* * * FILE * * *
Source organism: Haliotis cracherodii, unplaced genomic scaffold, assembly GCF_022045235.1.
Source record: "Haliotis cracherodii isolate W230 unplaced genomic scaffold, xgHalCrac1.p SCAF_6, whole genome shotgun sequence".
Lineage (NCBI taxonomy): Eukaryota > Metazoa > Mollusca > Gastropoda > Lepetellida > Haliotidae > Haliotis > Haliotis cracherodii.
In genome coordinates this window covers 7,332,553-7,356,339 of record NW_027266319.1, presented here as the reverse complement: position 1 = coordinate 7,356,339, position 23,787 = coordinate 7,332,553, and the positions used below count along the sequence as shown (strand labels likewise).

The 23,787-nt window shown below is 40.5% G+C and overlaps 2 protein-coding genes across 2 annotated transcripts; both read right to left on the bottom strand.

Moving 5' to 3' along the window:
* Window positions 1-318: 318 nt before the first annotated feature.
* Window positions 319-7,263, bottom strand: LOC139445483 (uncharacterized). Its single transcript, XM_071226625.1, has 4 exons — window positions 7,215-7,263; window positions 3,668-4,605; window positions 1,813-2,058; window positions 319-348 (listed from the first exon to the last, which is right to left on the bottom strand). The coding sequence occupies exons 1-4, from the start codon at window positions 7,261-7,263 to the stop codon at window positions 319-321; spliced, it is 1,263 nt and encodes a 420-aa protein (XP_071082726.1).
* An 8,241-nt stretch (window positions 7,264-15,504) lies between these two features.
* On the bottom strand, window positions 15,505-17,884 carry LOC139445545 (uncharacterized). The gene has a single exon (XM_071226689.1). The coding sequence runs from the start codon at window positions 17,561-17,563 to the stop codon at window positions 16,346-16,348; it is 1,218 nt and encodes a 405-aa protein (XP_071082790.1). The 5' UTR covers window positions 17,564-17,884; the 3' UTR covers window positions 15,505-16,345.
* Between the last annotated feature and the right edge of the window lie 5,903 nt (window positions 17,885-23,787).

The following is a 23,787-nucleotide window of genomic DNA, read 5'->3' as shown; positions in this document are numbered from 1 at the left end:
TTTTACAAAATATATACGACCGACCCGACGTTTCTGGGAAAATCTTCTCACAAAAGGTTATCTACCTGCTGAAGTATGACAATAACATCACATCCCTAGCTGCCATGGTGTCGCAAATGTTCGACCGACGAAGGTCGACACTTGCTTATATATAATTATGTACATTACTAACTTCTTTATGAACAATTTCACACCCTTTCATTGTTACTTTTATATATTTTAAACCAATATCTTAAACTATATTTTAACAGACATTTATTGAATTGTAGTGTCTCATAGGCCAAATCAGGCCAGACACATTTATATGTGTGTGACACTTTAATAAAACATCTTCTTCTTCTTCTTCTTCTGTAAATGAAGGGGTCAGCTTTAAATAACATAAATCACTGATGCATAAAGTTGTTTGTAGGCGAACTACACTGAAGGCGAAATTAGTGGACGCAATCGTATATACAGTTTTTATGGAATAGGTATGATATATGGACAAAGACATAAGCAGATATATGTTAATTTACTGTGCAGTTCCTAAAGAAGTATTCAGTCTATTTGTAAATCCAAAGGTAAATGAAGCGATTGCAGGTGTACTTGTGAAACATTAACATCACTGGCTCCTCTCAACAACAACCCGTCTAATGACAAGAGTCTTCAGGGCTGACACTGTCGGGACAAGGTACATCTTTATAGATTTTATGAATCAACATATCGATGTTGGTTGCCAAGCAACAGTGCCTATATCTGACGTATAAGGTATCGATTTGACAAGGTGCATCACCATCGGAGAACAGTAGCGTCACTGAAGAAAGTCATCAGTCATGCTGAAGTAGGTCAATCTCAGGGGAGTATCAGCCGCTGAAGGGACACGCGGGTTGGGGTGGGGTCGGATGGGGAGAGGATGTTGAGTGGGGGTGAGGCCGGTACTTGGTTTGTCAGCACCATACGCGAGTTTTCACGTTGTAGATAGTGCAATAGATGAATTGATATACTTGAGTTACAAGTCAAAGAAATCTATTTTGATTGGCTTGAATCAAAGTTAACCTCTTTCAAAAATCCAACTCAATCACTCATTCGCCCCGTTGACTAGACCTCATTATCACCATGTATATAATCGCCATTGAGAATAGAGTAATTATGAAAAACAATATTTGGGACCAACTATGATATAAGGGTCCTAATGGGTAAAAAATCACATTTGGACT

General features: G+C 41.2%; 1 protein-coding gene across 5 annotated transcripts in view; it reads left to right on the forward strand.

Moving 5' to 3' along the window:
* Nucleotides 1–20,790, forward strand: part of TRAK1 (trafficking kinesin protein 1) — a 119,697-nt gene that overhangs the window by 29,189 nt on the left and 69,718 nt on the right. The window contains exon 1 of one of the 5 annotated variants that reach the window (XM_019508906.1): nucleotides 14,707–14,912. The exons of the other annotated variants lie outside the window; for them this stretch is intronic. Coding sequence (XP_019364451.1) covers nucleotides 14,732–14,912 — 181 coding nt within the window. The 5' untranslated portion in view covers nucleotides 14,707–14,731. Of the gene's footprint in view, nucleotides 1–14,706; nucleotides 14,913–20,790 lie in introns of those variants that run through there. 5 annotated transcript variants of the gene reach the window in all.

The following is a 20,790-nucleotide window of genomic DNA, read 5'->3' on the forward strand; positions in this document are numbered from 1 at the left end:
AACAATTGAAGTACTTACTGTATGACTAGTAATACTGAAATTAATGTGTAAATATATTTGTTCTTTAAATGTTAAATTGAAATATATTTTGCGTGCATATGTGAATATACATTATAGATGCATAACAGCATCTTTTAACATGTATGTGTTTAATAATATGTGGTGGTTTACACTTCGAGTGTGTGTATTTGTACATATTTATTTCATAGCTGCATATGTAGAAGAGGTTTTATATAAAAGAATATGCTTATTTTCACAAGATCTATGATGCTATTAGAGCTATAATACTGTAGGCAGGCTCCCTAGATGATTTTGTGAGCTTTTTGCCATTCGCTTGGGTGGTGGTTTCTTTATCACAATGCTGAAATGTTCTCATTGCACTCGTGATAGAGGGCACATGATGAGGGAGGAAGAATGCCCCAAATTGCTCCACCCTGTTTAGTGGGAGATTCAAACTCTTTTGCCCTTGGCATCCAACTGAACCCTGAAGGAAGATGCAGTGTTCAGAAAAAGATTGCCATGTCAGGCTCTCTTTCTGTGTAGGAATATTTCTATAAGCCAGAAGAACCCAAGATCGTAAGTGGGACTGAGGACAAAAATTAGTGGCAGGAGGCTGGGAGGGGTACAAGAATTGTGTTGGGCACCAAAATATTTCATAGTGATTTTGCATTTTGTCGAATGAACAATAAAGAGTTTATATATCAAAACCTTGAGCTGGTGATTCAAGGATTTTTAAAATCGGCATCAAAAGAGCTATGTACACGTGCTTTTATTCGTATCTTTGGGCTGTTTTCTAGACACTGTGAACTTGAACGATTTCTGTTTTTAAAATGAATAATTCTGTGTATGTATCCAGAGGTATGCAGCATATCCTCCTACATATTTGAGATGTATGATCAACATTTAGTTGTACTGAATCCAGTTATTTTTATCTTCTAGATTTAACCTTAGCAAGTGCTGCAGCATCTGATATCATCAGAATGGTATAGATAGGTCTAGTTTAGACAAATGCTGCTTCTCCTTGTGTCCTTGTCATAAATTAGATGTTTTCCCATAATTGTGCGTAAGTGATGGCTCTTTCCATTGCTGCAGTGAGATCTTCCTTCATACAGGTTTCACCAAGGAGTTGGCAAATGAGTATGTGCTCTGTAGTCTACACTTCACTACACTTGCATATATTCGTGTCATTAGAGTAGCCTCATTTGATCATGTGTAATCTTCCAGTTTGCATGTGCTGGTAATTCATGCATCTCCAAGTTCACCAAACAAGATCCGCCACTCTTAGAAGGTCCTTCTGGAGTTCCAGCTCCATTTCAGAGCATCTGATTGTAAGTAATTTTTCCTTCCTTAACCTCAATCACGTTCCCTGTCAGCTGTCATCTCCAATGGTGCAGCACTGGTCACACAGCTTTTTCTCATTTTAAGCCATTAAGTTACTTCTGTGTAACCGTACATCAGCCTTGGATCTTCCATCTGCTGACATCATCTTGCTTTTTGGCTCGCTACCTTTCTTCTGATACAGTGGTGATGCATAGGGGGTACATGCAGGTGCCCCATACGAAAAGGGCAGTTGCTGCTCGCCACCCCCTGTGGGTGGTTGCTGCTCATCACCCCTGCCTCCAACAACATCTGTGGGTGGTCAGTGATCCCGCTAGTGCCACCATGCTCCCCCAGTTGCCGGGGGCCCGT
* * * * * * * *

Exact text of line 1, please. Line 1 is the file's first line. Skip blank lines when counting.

Source organism: Haliotis cracherodii, unplaced genomic scaffold, assembly GCF_022045235.1.